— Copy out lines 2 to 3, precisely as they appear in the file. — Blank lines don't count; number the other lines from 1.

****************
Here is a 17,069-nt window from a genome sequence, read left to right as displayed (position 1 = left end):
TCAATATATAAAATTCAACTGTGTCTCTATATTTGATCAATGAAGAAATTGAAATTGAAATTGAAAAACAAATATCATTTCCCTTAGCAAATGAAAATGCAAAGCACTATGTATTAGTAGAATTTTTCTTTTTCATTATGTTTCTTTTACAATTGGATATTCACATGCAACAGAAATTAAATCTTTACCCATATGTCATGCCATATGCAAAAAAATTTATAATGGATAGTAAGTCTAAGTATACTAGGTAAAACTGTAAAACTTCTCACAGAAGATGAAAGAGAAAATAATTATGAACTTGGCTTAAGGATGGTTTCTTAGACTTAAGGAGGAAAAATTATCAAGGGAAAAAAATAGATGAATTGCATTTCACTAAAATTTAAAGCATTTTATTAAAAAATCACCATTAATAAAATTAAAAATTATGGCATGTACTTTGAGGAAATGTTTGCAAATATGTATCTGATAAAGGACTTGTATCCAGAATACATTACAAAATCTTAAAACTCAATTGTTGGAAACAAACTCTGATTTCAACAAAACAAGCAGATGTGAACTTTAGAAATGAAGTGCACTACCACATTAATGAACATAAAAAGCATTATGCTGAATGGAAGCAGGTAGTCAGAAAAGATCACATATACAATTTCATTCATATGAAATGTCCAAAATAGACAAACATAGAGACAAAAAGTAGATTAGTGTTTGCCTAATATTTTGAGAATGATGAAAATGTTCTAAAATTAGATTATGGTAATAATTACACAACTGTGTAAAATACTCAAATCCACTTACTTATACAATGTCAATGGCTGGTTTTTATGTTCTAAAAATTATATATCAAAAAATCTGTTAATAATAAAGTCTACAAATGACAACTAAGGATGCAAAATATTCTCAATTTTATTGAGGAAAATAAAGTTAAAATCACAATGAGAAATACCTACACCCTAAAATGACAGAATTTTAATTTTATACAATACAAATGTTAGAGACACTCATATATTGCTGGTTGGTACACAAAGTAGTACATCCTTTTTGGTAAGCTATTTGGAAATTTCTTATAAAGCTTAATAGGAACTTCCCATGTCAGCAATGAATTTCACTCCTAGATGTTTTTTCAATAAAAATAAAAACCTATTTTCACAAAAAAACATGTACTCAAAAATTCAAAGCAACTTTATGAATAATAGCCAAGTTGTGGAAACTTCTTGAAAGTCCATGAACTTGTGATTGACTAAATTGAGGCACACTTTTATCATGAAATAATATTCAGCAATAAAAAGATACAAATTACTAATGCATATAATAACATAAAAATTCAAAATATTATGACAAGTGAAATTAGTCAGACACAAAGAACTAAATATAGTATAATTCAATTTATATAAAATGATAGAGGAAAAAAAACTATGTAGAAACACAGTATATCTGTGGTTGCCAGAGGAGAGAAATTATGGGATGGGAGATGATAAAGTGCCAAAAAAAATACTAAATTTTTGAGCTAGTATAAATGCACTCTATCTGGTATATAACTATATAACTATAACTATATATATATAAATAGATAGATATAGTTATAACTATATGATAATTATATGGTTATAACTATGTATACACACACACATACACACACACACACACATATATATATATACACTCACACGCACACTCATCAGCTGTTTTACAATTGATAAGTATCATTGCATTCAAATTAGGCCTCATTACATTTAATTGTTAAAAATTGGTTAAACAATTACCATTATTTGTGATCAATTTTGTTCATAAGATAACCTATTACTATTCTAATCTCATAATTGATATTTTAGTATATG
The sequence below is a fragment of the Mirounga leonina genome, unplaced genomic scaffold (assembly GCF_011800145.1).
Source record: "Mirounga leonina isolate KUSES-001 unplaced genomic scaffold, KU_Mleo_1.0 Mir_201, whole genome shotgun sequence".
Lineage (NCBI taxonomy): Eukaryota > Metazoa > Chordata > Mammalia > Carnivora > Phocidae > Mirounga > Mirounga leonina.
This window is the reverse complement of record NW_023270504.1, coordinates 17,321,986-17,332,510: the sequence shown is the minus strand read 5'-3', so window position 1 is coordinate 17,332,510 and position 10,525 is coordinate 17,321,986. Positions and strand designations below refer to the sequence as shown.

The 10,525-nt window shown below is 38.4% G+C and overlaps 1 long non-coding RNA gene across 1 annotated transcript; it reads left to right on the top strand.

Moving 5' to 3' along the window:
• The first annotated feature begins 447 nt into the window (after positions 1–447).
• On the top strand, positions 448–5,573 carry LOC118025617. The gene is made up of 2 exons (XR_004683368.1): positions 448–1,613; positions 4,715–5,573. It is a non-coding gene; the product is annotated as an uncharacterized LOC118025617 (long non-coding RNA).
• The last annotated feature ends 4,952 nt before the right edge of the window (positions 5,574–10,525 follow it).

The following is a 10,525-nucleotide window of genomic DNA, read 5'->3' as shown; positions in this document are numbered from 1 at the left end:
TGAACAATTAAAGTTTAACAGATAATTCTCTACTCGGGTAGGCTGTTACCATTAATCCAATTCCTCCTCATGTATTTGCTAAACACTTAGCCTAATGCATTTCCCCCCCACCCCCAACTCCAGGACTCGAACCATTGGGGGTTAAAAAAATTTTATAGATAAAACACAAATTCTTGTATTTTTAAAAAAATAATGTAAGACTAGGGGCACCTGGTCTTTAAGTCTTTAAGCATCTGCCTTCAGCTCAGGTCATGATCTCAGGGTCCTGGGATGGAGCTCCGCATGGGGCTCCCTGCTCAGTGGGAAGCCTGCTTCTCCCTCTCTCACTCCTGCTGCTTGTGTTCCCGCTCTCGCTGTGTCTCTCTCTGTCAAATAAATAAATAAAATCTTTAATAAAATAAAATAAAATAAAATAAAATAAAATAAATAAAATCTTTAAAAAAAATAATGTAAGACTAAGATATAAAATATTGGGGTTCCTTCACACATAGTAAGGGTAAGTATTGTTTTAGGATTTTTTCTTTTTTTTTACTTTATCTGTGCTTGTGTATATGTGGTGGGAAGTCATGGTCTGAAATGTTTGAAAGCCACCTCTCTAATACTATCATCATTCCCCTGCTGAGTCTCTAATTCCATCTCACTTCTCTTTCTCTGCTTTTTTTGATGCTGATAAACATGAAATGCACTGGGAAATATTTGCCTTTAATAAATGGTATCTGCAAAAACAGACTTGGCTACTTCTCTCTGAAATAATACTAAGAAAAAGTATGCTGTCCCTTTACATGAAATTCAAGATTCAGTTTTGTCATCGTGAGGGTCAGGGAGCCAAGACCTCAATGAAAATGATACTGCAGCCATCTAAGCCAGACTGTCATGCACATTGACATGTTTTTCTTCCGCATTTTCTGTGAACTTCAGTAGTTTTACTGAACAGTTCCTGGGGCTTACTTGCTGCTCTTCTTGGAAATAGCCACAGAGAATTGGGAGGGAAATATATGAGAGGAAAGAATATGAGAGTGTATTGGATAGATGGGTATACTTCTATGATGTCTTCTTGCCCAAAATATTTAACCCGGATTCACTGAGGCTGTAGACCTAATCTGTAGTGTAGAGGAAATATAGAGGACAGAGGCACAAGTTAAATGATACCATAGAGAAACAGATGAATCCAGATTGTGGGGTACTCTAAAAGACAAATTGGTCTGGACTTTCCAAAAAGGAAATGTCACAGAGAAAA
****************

TCAATATATAAAATTCAACTGTGTCTCTATATTTGATCAATGAAGAAATTGAAATTGAAATTGAAAAACAAATATCATTTCCCTTAGCAAATGAAAATGCAAAGCACTATGTATTAGTAGAATTTTTCTTTTTCATTATGTTTCTTTTACAATTGGATATTCACATGCAACAGAAATTAAATCTTTACCCATATGTCATGCCATATGCAAAAAAATTTATAATGGATAGTAAGTCTAAGTATACTAGGTAAAACTGTAAAACTTCTCACAGAAGATGAAAGAGAAAATAATTATGAACTTGGCTTAAGGATGGTTTCTTAGACTTAAGGAGGAAAAATTATCAAGGGAAAAAAATAGATGAATTGCATTTCACTAAAATTTAAAGCATTTTATTAAAAAATCACCATTAATAAAATTAAAAATTATGGCATGTACTTTGAGGAAATGTTTGCAAATATGTATCTGATAAAGGACTTGTATCCAGAATACATTACAAAATCTTAAAACTCAATTGTTGGAAACAAACTCTGATTTCAACAAAACAAGCAGATGTGAACTTTAGAAATGAAGTGCACTACCACATTAATGAACATAAAAAGCATTATGCTGAATGGAAGCAGGTAGTCAGAAAAGATCACATATACAATTTCATTCATATGAAATGTCCAAAATAGACAAACATAGAGACAAAAAGTAGATTAGTGTTTGCCTAATATTTTGAGAATGATGAAAATGTTCTAAAATTAGATTATGGTAATAATTACACAACTGTGTAAAATACTCAAATCCACTTACTTATACAATGTCAATGGCTGGTTTTTATGTTCTAAAAATTATATATCAAAAAATCTGTTAATAATAAAGTCTACAAATGACAACTAAGGATGCAAAATATTCTCAATTTTATTGAGGAAAATAAAGTTAAAATCACAATGAGAAATACCTACACCCTAAAATGACAGAATTTTAATTTTATACAATACAAATGTTAGAGACACTCATATATTGCTGGTTGGTACACAAAGTAGTACATCCTTTTTGGTAAGCTATTTGGAAATTTCTTATAAAGCTTAATAGGAACTTCCCATGTCAGCAATGAATTTCACTCCTAGATGTTTTTTCAATAAAAATAAAAACCTATTTTCACAAAAAAACATGTACTCAAAAATTCAAAGCAACTTTATGAATAATAGCCAAGTTGTGGAAACTTCTTGAAAGTCCATGAACTTGTGATTGACTAAATTGAGGCACACTTTTATCATGAAATAATATTCAGCAATAAAAAGATACAAATTACTAATGCATATAATAACATAAAAATTCAAAATATTATGACAAGTGAAATTAGTCAGACACAAAGAACTAAATATAGTATAATTCAATTTATATAAAATGATAGAGGAAAAAAAACTATGTAGAAACACAGTATATCTGTGGTTGCCAGAGGAGAGAAATTATGGGATGGGAGATGATAAAGTGCCAAAAAAAATACTAAATTTTTGAGCTAGTATAAATGCACTCTATCTGGTATATAACTATATAACTATAACTATATATATATAAATAGATAGATATAGTTATAACTATATGATAATTATATGGTTATAACTATGTATACACACACACATACACACACACACACACATATATATATATACACTCACACGCACACTCATCAGCTGTTTTACAATTGATAAGTATCATTGCATTCAAATTAGGCCTCATTACATTTAATTGTTAAAAATTGGTTAAACAATTACCATTATTTGTGATCAATTTTGTTCATAAGATAACCTATTACTATTCTAATCTCATAATTGATATTTTAGTATATG
The sequence below is a fragment of the Mirounga leonina genome, unplaced genomic scaffold (assembly GCF_011800145.1).